What You Need to Know About the Card-Check Bill
The Employee Free Choice Act, a priority for labor leaders, modifies the National Labor Relations Act to make it easier for unions to organize employees.
Much of the controversy surrounding the bill is the card-check provision, which would award certification to a union in any workplace where more than 50 percent of employees sign a card stating that they’re in favor. Now, unionization requires a vote by secret ballot, which can happen when more than 30 percent of workers sign cards.
The Employee Free Choice Act was introduced in March and referred to the House Committee on Education and Labor. President Barack Obama has voiced his support. Observers expect some form of the act to pass before Labor Day, but not before another point of debate—binding arbitration—is resolved.
Under current law, unions and employers are obliged to bargain in good faith over labor contracts. The bill, however, says that if management and a newly created union can’t agree to a first contract within 120 days, a federal arbitrator can impose a deal. That contract would be binding for two years.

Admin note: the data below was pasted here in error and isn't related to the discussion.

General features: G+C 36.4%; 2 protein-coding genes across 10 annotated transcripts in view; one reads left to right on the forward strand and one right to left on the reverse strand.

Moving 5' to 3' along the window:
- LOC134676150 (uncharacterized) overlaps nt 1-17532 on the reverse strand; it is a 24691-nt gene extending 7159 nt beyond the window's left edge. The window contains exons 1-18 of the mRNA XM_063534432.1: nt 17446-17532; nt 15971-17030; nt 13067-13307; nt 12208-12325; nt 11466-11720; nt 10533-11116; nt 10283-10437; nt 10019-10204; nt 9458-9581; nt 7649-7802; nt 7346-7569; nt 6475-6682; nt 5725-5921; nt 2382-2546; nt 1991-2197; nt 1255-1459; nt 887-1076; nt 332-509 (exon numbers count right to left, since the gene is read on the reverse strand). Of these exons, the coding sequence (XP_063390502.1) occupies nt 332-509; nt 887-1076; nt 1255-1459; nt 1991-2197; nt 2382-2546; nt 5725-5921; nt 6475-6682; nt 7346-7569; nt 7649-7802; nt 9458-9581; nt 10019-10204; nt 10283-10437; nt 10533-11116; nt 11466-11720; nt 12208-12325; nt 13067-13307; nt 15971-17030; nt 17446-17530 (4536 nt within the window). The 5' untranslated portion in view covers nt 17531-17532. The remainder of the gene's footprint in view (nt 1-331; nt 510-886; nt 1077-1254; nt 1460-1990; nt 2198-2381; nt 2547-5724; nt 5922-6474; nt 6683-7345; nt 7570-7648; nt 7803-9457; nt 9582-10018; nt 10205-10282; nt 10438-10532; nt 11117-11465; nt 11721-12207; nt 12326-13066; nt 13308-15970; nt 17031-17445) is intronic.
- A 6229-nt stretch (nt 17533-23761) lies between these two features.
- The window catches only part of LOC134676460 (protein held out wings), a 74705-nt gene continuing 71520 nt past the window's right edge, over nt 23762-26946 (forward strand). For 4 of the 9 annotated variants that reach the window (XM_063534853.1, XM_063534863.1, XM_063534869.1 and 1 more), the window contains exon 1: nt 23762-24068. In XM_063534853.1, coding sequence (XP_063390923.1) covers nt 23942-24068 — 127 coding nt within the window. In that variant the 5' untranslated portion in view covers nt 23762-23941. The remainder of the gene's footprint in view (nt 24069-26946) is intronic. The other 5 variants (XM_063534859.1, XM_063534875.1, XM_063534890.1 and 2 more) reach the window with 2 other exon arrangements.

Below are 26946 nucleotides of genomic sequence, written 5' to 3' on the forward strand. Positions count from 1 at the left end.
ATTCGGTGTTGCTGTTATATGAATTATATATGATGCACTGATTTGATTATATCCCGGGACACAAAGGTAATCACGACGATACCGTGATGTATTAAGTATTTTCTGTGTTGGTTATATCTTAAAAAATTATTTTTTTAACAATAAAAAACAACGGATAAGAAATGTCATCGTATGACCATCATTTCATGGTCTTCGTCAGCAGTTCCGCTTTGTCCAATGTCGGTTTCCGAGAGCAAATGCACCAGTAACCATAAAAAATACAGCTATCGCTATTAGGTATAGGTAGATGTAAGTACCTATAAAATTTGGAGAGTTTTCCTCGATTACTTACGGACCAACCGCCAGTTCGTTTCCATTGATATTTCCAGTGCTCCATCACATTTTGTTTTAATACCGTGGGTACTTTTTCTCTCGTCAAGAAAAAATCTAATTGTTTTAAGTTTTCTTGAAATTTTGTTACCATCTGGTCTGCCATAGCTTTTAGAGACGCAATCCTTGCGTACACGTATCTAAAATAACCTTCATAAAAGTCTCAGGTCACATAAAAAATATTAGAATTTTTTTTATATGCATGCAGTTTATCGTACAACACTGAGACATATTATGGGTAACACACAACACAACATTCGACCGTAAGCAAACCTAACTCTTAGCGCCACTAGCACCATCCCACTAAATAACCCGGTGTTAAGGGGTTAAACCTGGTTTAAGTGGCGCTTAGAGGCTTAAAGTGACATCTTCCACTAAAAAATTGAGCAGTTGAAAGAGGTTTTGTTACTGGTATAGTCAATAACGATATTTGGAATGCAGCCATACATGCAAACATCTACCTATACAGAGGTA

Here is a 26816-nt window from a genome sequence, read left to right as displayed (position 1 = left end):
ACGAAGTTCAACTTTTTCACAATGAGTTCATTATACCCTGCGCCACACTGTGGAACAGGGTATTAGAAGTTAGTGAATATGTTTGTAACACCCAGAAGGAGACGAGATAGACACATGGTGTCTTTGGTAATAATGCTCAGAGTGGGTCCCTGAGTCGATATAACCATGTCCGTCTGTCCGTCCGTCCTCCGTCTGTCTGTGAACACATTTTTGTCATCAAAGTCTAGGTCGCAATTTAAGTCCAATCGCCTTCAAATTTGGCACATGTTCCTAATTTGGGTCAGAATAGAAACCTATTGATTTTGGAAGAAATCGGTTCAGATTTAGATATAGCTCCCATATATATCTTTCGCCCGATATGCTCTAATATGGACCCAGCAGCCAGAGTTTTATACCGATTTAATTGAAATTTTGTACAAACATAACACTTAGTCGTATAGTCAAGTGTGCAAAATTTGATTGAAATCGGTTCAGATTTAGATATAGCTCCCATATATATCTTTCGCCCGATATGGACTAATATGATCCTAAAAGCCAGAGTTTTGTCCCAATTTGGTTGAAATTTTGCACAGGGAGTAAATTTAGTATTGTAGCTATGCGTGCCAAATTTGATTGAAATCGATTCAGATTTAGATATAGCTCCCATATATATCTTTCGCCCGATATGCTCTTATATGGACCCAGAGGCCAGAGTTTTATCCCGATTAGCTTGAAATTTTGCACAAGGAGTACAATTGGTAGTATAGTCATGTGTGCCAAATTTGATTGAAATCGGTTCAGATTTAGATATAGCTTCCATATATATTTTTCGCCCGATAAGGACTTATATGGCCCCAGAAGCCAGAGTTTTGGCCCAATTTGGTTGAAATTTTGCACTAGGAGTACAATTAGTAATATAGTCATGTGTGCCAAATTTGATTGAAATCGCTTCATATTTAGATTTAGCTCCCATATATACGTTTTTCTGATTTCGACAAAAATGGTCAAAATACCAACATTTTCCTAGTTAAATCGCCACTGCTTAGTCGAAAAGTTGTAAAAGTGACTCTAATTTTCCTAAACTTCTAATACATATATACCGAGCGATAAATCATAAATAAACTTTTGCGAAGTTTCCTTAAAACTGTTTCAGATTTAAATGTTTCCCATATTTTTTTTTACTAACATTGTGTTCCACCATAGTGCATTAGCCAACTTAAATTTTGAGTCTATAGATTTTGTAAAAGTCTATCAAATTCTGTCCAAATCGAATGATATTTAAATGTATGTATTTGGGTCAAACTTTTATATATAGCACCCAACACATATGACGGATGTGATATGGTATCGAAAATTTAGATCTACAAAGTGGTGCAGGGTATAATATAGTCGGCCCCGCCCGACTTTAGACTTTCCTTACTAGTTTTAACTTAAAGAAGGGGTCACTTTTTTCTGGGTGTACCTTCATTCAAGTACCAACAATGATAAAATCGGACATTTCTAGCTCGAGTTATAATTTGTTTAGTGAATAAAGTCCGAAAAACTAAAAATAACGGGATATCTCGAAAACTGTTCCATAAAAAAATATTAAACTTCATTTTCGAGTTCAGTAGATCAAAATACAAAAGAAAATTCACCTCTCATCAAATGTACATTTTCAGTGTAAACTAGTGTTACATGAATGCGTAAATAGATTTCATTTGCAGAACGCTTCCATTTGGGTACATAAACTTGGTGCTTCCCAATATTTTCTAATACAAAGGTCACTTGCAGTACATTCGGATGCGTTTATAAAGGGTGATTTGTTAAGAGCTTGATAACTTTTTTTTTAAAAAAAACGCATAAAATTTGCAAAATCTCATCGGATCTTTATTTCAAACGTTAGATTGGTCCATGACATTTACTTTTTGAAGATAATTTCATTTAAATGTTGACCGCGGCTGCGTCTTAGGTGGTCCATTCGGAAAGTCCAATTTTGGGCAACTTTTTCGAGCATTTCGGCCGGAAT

Some labor law experts and small-business owners say it’s unrealistic to hammer out a contract in such a short time, especially with a third party who might not know the business. And some owners fear the act could force terms they can’t afford.
“Binding arbitration takes the onus off the union to be a serious negotiator,” says Butch Bingham, president of Bulkmatic Transport Co., a Griffith, Indiana, company that faced a union drive five years ago. “It’s almost impossible to get a contract signed so quickly. Then some independent person will be deciding my economic package and whether or not my company survives.”
The bill also raises the penalties for unfair labor practices during a unionization campaign, such as intimidating workers or firing organizers. Current law requires that illegally fired workers be given back pay; the Employee Free Choice Act mandates triple back pay and a $20,000 fine per violation.
The National Labor Relations Board, which certifies unions, has jurisdiction over private companies doing business across state lines and meeting certain minimum sales levels, generally $500,000 for retail and $50,000 for nonretail. That means certain restaurants, catering companies, motels, franchises, health care facilities and retailers may no longer be off-limits to unions.